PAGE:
Thoughts on the weekend's action in the Barclays Premier League:
If you like them topsy-turvy with a frantic finish, West Bromwich Albion 2-2 Arsenal was the game for you this weekend. West Brom, then under the charge of Roberto di Matteo, bagged a surprise victory at the Emirates earlier this season. Now under Roy Hodgson, the Baggies took an early lead and were exhilarating at times, even as Arsenal found its rhythm -- see Marc-Antoine Fortune's delightful little run through two players late on.
Any side in the bottom half of the table could feasibly, with bad enough luck, go down, even with less than 10 games to go. But West Brom looks a decent candidate to escape if it keeps combining the zest of Di Matteo's style (one sweeping move that scythed Arsenal open could've brought a goal had Chris Brunt set off a split second earlier) with the resilience of a Hodgson side.
Arsenal's title challenge took a hit with the dropped points but it could have been worse had Andrey Arshavin's twinkle-toed contribution not atoned for the farcical flapping of Manuel Almunia. The keeper undermined his recent good form with
Stoke City beat Newcastle United 4-0 on Saturday, in a fashion as comprehensive as it sounds. The team hasn't won like that since Tony Pulis first returned as manager in 2006, when it put four past Leeds United and then five past Norwich City without reply.
So in among the damning critiques of Newcastle there should be praise for Stoke's play. Defender Ryan Shawcross epitomized the sturdiness and decisiveness that separated these two teams, and up front Jon Walters' relentless energy deserves recognition. Yes, Alan Pardew had reconfigured Newcastle's back line -- and yes, Sol Campbell looked long past his retirement date. But Walters made hay.
Both of Chelsea's goals against Manchester City were scored by Brazilians, but only Ramires' effort was
Blackpool: a wonderful team. Yet it's impossible to deny that Charlie Adam elevates it to a more formidable level; his return from suspension was marked by two goals (including one sumptuous free kick) and a clutch of well-timed tackles, interceptions and clearances. He wasn't just the best Blackpool player against Blackburn; he was the best in the ground, even despite Junior Hoilett's impressive showing.
Security staff at White Hart Lane must be reviewing CCTV footage to make sure nobody from West Ham sneaked in ahead of Saturday's goalless draw to bury rabbits' feet or drizzle the blood of a sacrificed goat in Robert Green's penalty area. Tottenham had 63 percent of possession and fired off 23 shots at goal, but contrived to miss the target with 13 of them -- Jermain Defoe somehow sidefooted wide from a few yards out under no pressure whatsoever. Green kept some of the rest out with fine saves, most impressively patting a late Gareth Bale free kick on to the bar as the top corner of the net braced itself for impact.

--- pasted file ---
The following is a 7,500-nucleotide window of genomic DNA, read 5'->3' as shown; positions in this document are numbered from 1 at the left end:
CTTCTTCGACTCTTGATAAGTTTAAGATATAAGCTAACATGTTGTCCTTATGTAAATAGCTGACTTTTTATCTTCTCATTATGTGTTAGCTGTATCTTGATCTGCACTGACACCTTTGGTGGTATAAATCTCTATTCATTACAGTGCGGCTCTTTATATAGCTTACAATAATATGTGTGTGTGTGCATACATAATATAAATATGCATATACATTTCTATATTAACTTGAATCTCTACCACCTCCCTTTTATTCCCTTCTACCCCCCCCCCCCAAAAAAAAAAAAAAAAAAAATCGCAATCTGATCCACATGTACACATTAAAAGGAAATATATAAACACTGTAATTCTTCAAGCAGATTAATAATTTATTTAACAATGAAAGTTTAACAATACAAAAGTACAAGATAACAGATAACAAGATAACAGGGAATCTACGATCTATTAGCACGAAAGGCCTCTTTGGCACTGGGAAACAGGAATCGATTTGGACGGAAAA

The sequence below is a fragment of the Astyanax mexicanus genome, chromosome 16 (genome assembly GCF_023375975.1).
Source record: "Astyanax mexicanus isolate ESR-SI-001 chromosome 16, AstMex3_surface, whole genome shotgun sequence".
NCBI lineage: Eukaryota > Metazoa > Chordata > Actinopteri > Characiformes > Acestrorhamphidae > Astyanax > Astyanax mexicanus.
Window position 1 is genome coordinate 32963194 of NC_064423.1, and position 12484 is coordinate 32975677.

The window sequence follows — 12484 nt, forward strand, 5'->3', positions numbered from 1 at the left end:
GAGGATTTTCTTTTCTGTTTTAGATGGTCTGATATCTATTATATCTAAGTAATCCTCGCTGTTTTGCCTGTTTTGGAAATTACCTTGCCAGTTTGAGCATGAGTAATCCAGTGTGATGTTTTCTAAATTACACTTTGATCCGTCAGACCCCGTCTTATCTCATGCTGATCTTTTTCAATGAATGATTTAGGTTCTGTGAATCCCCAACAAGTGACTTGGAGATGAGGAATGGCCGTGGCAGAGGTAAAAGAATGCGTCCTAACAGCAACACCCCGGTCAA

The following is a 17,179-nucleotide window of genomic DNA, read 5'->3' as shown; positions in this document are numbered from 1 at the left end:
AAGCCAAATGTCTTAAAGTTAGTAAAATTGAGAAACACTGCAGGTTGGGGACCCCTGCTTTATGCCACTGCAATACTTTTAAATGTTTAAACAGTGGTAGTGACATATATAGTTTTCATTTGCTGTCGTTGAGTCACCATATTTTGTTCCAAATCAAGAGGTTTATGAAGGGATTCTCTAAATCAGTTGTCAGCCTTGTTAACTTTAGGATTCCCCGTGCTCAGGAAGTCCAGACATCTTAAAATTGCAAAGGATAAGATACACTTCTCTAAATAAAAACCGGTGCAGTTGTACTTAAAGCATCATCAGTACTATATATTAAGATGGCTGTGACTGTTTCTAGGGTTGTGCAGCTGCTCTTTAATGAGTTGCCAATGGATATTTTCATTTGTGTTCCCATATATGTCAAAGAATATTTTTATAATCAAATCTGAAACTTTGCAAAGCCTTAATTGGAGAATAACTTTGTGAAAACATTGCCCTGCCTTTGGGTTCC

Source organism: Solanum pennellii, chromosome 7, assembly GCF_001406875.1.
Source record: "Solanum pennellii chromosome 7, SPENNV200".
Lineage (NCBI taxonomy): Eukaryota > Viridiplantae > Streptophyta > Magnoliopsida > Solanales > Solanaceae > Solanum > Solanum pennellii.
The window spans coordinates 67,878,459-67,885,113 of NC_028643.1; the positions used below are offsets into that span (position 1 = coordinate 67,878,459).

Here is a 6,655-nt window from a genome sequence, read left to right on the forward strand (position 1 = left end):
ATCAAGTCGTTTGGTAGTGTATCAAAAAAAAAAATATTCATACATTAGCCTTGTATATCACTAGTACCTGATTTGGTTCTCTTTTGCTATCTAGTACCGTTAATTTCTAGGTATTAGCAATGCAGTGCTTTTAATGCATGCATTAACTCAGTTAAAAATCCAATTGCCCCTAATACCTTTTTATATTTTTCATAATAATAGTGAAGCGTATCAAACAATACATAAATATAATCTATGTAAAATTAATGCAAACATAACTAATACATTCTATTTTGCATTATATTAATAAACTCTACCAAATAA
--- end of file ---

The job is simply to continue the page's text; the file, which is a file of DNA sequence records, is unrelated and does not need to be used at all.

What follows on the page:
There haven't been many January signings who've been loved as instantly and as ardently as Luis Suarez and David Luiz -- and you don't have to be a Liverpool or a Chelsea fan for either to put a grin on your face. On match days, opposition fans will probably be irked by Suarez's repeated efforts to make the referee's mind up for him, or by Luiz's robust upper-body challenges, but neutrals will savor the highlights with just as much relish as anyone in a replica shirt. Both players scored in 2-0 wins for their teams this weekend; Suarez
Not a regular feature in this column, but how to ignore Gary Cahill's superb tackle on Dimitar Berbatov? Especially when it came in the same game as Jonny Evans sliced open Stuart Holden's knee with a studs-first challenge -- Holden, who has been outstanding this season, will be out for six months.
Berbatov scored an 88th-minute goal to give Manchester United a 1-0 win over Bolton, but Cahill helped to keep his side in the game that long. As Berbatov took the ball toward the area, Cahill (the last defender, on the edge of the penalty area) hooked his right foot around the striker at just the right moment to nudge the ball away.
"Today was more than three points. It was a mental victory" -- Roberto Martinez responds to Wigan's 2-1 win over Birmingham City. Had Maynor Figueroa's last-minute strike not beaten Ben Foster (and the keeper should probably have done better), Birmingham would be out of the drop zone and Wigan would be the first club to really fall behind that insanely big pack trying to outrun relegation.
No manager wants the backing of his board, because it's only ever publicly declared when you're in serious trouble. Tricky times, then, for Gerard Houllier, whose Aston Villa side was beaten by Wolves courtesy of a fine Matt Jarvis goal the day before Jarvis was called up to the England squad for the first time.
Houllier's players never really got to grips with the task, and his decision to remove Marc Albrighton (until then Villa's best hope of making something happen) in the second half only confirmed the crowd's feeling that he's not the man to see the club away from danger.
"I understand the supporters are not happy," Houllier said, "but I share their disappointment. We've got to keep believing." Today a source in Villa's boardroom has been widely quoted as saying: "I can't see how changing [the manager] with four games to go would have any positive impact on how the team plays anyway." He's probably got a point.
19 -- the number of times over Everton's matchday revenue would pay for Seamus Coleman, who took his goal tally for the season to six with a well-placed header in Everton's 2-1 win over Fulham. He cost just $97,000 when he signed from Ireland's Sligo Rovers two years ago.